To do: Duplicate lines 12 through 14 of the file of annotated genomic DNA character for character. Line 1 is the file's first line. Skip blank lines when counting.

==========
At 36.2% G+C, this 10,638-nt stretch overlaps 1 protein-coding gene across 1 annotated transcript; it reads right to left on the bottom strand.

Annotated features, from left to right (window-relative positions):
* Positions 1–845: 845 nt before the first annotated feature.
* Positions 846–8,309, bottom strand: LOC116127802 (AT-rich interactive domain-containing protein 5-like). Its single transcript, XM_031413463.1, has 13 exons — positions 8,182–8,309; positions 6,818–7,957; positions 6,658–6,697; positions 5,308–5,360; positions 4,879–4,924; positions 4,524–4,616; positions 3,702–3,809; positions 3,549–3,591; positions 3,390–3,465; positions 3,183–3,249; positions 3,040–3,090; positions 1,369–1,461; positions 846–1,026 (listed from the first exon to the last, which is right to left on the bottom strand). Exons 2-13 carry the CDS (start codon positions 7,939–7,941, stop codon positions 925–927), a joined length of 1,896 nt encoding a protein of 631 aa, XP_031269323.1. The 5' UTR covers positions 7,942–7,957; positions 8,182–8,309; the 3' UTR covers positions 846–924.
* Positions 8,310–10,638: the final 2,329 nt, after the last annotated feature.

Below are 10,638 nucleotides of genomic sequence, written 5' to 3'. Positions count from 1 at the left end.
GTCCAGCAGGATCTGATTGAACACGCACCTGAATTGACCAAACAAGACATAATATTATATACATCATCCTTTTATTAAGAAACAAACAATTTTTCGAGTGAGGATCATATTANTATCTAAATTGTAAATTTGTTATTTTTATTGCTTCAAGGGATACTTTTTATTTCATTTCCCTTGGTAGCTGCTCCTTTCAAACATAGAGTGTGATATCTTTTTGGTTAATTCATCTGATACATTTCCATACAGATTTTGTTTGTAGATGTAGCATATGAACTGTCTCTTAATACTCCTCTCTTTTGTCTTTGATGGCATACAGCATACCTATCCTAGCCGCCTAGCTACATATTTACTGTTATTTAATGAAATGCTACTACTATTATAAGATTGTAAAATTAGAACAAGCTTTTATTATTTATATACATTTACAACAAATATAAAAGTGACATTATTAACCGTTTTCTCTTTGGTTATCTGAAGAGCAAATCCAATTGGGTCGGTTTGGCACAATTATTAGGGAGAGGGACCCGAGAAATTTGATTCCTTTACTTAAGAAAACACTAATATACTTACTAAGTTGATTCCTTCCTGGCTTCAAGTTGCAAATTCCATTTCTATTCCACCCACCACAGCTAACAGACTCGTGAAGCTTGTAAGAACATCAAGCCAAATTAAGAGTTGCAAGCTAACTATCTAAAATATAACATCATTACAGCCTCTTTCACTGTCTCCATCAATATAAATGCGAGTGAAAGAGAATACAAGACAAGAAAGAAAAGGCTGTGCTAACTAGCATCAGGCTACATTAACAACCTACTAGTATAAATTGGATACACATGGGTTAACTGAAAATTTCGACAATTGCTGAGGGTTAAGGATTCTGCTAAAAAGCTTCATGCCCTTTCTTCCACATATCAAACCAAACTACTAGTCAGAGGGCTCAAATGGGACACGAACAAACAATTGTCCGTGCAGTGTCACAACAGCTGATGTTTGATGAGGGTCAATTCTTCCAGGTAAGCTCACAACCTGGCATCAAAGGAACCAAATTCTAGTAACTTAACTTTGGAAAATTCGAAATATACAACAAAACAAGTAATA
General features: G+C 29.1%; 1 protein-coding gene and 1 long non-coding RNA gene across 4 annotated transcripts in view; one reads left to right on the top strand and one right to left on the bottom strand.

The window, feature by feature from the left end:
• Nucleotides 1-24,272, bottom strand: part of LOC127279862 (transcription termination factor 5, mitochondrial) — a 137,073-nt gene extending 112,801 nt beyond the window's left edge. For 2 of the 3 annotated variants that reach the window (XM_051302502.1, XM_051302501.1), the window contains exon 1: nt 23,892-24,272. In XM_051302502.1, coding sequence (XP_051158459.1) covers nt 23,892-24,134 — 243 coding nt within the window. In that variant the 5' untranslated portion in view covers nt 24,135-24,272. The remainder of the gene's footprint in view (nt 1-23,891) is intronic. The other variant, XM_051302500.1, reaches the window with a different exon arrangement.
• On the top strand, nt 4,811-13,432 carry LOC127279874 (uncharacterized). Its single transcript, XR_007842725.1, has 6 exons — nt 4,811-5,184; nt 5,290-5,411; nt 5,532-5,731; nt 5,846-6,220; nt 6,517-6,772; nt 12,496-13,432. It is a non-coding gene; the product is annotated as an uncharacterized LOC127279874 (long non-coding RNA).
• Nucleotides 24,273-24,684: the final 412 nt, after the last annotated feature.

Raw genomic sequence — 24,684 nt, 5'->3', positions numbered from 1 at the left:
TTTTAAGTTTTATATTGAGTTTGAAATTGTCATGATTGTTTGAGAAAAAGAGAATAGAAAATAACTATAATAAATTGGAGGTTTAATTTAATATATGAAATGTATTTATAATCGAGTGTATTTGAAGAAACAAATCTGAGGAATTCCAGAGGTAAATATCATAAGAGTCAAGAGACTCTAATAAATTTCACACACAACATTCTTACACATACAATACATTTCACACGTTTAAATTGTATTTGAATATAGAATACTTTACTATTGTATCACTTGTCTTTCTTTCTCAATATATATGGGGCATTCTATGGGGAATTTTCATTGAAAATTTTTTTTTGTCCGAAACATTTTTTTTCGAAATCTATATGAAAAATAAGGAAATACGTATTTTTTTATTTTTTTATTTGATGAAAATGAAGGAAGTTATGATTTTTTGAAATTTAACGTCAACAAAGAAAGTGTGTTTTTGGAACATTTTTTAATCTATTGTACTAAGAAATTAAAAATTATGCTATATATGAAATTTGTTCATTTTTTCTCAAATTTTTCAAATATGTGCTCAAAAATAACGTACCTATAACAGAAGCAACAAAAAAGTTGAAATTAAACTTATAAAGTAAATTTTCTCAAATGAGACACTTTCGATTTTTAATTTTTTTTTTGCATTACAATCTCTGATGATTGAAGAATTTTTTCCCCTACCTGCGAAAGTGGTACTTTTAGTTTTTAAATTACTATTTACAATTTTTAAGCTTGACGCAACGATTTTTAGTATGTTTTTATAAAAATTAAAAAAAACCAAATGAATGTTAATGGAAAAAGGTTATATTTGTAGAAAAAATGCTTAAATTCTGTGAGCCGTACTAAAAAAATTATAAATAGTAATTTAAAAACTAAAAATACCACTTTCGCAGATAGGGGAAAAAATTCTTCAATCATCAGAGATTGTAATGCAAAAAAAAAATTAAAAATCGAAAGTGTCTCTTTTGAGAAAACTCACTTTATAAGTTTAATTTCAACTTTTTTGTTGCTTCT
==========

• Nucleotides 24,273-24,684: the final 412 nt, after the last annotated feature.

Raw genomic sequence — 24,684 nt, 5'->3', positions numbered from 1 at the left:
TTTTAAGTTTTATATTGAGTTTGAAATTGTCATGATTGTTTGAGAAAAAGAGAATAGAAAATAACTATAATAAATTGGAGGTTTAATTTAATATATGAAATGTATTTATAATCGAGTGTATTTGAAGAAACAAATCTGAGGAATTCCAGAGGTAAATATCATAAGAGTCAAGAGACTCTAATAAATTTCACACACAACATTCTTACACATACAATACATTTCACACGTTTAAATTGTATTTGAATATAGAATACTTTACTATTGTATCACTTGTCTTTCTTTCTCAATATATATGGGGCATTCTATGGGGAATTTTCATTGAAAATTTTTTTTTGTCCGAAACATTTTTTTTCGAAATCTATATGAAAAATAAGGAAATACGTATTTTTTTATTTTTTTATTTGATGAAAATGAAGGAAGTTATGATTTTTTGAAATTTAACGTCAACAAAGAAAGTGTGTTTTTGGAACATTTTTTAATCTATTGTACTAAGAAATTAAAAATTATGCTATATATGAAATTTGTTCATTTTTTCTCAAATTTTTCAAATATGTGCTCAAAAATAACGTACCTATAACAGAAGCAACAAAAAAGTTGAAATTAAACTTATAAAGTAAATTTTCTCAAATGAGACACTTTCGATTTTTAATTTTTTTTTTGCATTACAATCTCTGATGATTGAAGAATTTTTTCCCCTACCTGCGAAAGTGGTACTTTTAGTTTTTAAATTACTATTTACAATTTTTAAGCTTGACGCAACGATTTTTAGTATGTTTTTATAAAAATTAAAAAAAACCAAATGAATGTTAATGGAAAAAGGTTATATTTGTAGAAAAAATGCTTAAATTCTGTGAGCCGTACTAAAAAAATTATAAATAGTAATTTAAAAACTAAAAATACCACTTTCGCAGATAGGGGAAAAAATTCTTCAATCATCAGAGATTGTAATGCAAAAAAAAAATTAAAAATCGAAAGTGTCTCTTTTGAGAAAACTCACTTTATAAGTTTAATTTCAACTTTTTTGTTGCTTCT